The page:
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Posted by on May 26, 2019 in Uncategorized


So What Is It You Do, Exactly?

Someone asked me that recently. Well, officer, one thing led to another.
Short recap:

  • Loved horses and other animals since I was little, started riding at the age of 5.
  • Rode at low levels and not very well, groomed horses competing at national level here (here = Finland) in dressage, show jumping and eventing as a teenager
  • Became interested in photography and worked as a freelance photographer, doing mainly books
  • Happened to see renown Finnish animal trainer Tuire Kaimio work and became interested in animal training
  • Got to work with different animals in movies and TV as her assistant and then by myself
  • Learned a lot about how to train animals, became one of the first to gain the then new professional animal training degree in Finland
  • Have trained horses, dogs, cats and also some chickens and cows
  • I still write articles for various equestrian magazines, photograph people and animals but mainly I work with horses and horse owners
  • I give lectures on horse behaviour and training, travel around the country and also have both animal training students and ordinary horse owners and riders come here to practise horse training in practise
  • I use science based training methods and a combination of reward based training and properly applied pressure and release techniques
  • I try to keep myself as up to date as possible on horse behaviour and training and also work to make horse keeping more species appropriate (ie. making sure the grazing animal can move and eat at near the levels it would in nature)
  • I aim to make things easy both for the horse and handler and to make the horse think that difficult things are fun

A few video clips to illustrate what I do. Teach horses to stand still and enjoy being injected by the vet:

Teach horses to come when called even though they’ve escaped:

Worked on some TV and movie sets with horses, trained the horses for this commercial:

Teach horses to load into the trailer:

If you want to contact me, send me an email at and if that doesn’t work – Gmail is notorious for putting your emails in the spam folder – try Facebook at


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Posted by on August 23, 2017 in Uncategorized


The Colonel’s Ill-fitting Gloves

Some fifteen years ago a friend of mine who was interested in horse friendly dressage riding found an association online which was dedicated to preserving lightness in dressage. She contacted the association and asked if there was anyone available to come to Finland and teach some ordinary amateur riders.

This is how Colonel Carde, then president of said association (Allege-Ideal), also former ecuyer in chief of the Cadre Noir, French National Team Coach and member of the French Olympic Team began to hold clinics in Finland.

They still continue: the Colonel will teach at two clinics in Mäntsälä, Southern Finland, in May and June 2017. I warmly recommend anyone who is interested in riding to be in the audience.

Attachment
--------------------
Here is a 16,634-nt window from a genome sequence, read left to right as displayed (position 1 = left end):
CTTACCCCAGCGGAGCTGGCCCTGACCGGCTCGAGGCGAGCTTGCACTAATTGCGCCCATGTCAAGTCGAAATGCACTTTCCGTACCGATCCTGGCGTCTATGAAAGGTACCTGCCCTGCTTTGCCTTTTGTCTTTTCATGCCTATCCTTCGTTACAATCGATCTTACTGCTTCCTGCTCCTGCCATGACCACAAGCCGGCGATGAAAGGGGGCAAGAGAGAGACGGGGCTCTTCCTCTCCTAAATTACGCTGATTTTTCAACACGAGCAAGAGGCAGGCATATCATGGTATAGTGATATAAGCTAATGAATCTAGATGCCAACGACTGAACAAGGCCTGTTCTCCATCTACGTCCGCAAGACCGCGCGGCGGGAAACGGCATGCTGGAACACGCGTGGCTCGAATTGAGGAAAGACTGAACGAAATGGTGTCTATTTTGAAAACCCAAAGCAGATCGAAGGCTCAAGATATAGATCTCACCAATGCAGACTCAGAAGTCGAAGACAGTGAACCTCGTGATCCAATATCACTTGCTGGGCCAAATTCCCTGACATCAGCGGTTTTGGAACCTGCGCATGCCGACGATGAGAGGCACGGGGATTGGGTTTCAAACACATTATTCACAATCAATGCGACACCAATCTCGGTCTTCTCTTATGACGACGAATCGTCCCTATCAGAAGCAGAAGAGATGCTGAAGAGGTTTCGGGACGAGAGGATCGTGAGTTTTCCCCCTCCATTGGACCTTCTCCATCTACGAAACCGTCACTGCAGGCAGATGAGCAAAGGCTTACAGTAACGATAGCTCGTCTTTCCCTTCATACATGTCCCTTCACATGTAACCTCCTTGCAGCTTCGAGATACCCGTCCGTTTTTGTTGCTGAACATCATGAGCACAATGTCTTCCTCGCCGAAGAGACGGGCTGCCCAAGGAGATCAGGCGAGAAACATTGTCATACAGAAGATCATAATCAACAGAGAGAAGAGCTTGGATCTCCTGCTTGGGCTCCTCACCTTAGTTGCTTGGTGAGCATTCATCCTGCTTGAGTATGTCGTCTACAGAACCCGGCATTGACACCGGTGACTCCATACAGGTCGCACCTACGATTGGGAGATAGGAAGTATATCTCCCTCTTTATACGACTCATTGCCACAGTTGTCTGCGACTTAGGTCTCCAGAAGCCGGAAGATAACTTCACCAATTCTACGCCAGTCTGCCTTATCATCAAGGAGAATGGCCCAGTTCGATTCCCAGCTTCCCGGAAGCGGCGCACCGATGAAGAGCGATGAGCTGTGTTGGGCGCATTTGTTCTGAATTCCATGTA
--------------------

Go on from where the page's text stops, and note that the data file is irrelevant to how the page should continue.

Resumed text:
Colonel Carde in 2016.
[joke]Now let’s talk about me[/joke]

A few words about my background when I first started auditing Colonel Carde’s clinics. I’ve been riding from the mid-seventies when I was a kid and have been interested in dressage more or less since then. In the 1980’s I saw Kyra Kyrklund training a young Matador and I still remember clearly a mare called Tosca, ridden by Eeva Holmström, because she had the best extended trot I had ever seen. I watched a lot of training and competitions in dressage, working as a freelance equestrian journalist and photographer.

I also had the opportunity to watch and photograph international shows, among others the Hamburg Derby where an 8 year old Rubinstein II debuted at Grand Prix level and Dr. Reiner Klimke showed Biotop. I also followed the World Championship dressage with interest and conflicting emotions in 1998, when rollkur was already on the scene and horses like Donnerhall competed against the new wave.

So I had watched a lot of dressage and tried to learn as much as I could.

The Ill-fitting Gloves

When Colonel Carde came to give clinics in Finland he still often rode the horses himself to train them and give the rider the correct feeling. I was in the audience at the first clinic, watching with interest. The first ten minutes I saw him riding I remember thinking that he had very badly fitting gloves on as he seemed to lose his grip on the reins all the time and take a new grip.

The horse was of the kind which easily hollowed, put his head up and chewed the bit while leaning on the reins. Was for a while longer, but then he changed. He flexed at the poll, rounded his neck and back, stepped softer and moved more flexibly. His mouth quietened and relaxed. He became calmer, and more content. All in those ten minutes.

I don’t remember the exact moment I realised that there was nothing wrong with the fit of the Colonel’s gloves. Probably someone wiser than me mentioned it. This was not my best moment as a spectator, but I did realise how little I knew.

Colonel Carde relaxed his fingers to reward the horse as soon as the contact improved. At the beginning every few seconds. It was just a topic I’d hardly heard mentioned before this and certainly not often enough. The horse was allowed to try different things, but when it stopped resisting the contact for a second, it was rewarded by giving the reins. Repeated that often and with such skill, the change was obvious and quick. This is operant conditioning at it’s best: The horse was allowed to learn from the consequences of his own actions.